Grid-connected PV systems have been incorporated into the routine schedule for BP Amocoís new and rebuilt service stations in the UK, the Netherlands, Germany, Austria, Switzerland, Spain, Portugal, Australia and Japan. These countries were selected on the basis of:
Pilot projects are also being conducted in the USA, Malaysia, New Zealand and France.
The work is part of BP Amocoís $50 million (where $ is the US dollar), 3.5 MW Plug in the Sun programme. The programme aims to demonstrate that the company is committed to addressing climate change, develop the solar business by driving down costs and raising awareness of solar energy in urban applications, and complement BP Oilís Clean Fuels, Clean Cities programme.
The feasibility of designing, building and installing PV systems for service stations was undertaken during a one-year pilot phase. A standardised design was determined and a comprehensive design guide was produced for subcontractors, covering technical requirements for design, safety, obtaining the necessary permits, construction, grid connection and monitoring.
In April 1999, the global programme was launched at Londonís first PV service station in Perivale. Since implementing the programme: installation costs have been cut by more than one third; electricity generation of the installations is meeting predictions; regular subcontractors have been able to expand their knowledge and experience of PV systems; and many utilities have been given their first experience of handling a grid-connected PV installation.
The size of each installation depends on the size of the canopy on which it is constructed. An average, 220 panel installation generates up to 25,000 kWh/year of electricity, enough to power the fuel pumps and lights under the canopy. Each system uses BP 585 solar laminates, which utilise high-efficiency solar cell technology. The modular design concept uses 12 laminates connected in series on a support frame mounted on the service station canopy. Each laminate is inclined at a shallow angle, typically 5Ė10o, which enables the array density to be greatly increased and reduces installation costs with only a minor impact on solar performance. Inverters (dc to ac) are mounted on each array of 12 laminates. This cost-saving design has the following advantages:
The PV installation is designed for connection to a three-phase system operating at a nominal supply of 230/400 V at 50 Hz. The local utilityís permission is always sought before the PV system is installed; local regulations vary between utilities and some have requested that additional protection devices are installed to ensure that their network and personnel are protected in the event of a fault.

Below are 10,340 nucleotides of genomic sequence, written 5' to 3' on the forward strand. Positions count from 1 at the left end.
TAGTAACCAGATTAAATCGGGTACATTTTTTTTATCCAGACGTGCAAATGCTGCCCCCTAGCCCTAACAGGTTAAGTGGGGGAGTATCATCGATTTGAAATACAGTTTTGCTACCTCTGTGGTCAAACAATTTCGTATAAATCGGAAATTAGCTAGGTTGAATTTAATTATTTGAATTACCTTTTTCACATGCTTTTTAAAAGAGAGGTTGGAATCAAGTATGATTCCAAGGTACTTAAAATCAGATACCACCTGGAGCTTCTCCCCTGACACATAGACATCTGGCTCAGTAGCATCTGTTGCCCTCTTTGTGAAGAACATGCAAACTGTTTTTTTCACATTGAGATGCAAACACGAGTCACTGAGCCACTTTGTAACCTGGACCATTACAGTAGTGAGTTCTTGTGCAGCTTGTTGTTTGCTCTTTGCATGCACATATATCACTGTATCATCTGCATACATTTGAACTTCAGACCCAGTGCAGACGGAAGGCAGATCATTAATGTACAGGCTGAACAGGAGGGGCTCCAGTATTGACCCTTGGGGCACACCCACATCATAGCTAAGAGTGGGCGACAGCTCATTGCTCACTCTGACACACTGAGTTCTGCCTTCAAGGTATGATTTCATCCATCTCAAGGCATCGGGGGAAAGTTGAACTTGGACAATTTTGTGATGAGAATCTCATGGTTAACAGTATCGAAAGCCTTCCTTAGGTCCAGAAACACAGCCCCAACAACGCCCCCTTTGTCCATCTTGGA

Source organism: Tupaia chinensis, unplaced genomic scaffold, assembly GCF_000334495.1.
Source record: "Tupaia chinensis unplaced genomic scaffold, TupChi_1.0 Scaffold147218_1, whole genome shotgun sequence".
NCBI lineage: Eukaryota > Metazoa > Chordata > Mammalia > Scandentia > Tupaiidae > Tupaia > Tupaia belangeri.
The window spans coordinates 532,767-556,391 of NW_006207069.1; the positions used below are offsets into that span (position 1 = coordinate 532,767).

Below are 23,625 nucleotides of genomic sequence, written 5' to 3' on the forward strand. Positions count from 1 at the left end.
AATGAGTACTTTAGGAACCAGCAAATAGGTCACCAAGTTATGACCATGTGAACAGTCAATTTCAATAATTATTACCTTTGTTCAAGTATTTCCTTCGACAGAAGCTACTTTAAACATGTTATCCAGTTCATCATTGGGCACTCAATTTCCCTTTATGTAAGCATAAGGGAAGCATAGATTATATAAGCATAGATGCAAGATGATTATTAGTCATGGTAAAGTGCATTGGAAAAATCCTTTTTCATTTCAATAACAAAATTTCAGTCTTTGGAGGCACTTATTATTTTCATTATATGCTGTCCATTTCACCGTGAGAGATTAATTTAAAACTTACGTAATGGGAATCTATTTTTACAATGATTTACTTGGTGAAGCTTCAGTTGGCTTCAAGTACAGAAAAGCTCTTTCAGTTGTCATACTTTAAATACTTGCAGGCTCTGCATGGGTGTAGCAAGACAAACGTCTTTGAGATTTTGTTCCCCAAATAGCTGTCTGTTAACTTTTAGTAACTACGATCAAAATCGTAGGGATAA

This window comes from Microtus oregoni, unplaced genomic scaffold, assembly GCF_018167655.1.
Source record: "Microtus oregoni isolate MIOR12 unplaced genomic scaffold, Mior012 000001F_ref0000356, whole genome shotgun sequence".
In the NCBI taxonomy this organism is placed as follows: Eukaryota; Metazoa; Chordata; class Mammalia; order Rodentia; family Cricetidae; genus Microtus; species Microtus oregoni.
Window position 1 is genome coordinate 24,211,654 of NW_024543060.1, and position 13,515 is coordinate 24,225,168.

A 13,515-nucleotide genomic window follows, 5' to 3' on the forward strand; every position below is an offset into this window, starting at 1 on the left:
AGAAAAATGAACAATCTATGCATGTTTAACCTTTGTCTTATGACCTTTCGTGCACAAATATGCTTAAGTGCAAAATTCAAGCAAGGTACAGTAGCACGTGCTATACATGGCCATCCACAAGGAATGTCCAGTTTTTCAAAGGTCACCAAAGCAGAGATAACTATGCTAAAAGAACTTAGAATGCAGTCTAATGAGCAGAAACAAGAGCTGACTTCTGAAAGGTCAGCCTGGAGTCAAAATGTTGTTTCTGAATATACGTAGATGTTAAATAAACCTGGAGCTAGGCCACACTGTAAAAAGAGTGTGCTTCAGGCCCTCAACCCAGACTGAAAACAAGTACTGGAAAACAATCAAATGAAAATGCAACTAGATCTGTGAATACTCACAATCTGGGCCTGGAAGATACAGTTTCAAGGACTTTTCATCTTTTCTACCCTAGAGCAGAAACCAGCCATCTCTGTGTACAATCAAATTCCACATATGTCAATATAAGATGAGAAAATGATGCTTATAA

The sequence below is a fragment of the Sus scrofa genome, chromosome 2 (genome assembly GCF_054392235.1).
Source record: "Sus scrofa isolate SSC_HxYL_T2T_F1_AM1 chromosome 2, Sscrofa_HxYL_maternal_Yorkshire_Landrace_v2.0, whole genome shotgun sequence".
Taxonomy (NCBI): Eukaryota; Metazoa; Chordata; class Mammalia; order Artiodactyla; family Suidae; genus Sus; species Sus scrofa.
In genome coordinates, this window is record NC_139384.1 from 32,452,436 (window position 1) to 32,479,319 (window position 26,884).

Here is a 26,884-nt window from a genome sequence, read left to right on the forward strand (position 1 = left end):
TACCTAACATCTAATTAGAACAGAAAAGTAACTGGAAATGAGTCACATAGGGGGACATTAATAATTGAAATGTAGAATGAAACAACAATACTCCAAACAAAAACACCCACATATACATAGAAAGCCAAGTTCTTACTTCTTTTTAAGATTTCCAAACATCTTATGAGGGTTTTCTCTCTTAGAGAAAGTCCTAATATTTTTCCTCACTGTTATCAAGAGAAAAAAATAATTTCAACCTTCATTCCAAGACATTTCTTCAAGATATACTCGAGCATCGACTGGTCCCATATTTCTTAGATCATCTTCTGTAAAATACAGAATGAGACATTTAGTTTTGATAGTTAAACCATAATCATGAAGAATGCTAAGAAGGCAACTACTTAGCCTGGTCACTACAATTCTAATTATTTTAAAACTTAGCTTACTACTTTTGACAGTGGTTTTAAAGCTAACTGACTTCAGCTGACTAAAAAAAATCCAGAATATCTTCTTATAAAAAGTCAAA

Monitoring and Maintenance
Each installation has a fault-finding system that can detect a problem occurring in any of the inverters; to date, the observed failure rate is less than 1%. The system can also store key operating parameters, such as energy generated, operating hours etc, for later analysis. In some cases, the monitoring system is fitted with a modem to enable it to be interrogated remotely.
A PV monitoring system is mounted in the service stationís shop to inform staff of system performance. A customer display sign provides information on the total cumulative energy generation and explains the aims of the programme to the estimated 0.5 million people that visit a typical service station in a year.
The PV installations are virtually maintenance-free and the solar module output is guaranteed for 20 years. The angle of the panels means they are washed by rainwater; practice shows that cleaning the panels at regular intervals does not affect performance significantly.
The energy generation of an installation depends on available radiation, ambient temperature and orientation of the canopy.
Table 1 shows the specific electricity generation values for 12 x 85 W (peak) laminates for the systems in different locations. Figure 1 (page 17) shows the electricity generated by the PV installation and the electricity consumed at a service station at Seville in Spain, on a typical day in July. Annually, around 15% of the total electricity is generated by the PV system.
The pilot phase and implementation programme have provided valuable lessons for both suppliers and users of solar energy.
For more information contact Clive Sinnott, BP Solarex, Chertsey Road, Sunbury on Thames, Middlesex TW16 7XA, UK. Tel: +44 1932 764800; Fax: +44 1932 763414; e-mail: email@example.com
The CADDET Renewable Energy Newsletter is a quarterly magazine published by the CADDET Centre for Renewable Energy at ETSU, UK.
The articles published in the Newsletter reflect the opinions of the authors. They do not necessarily reflect the official view of CADDET.
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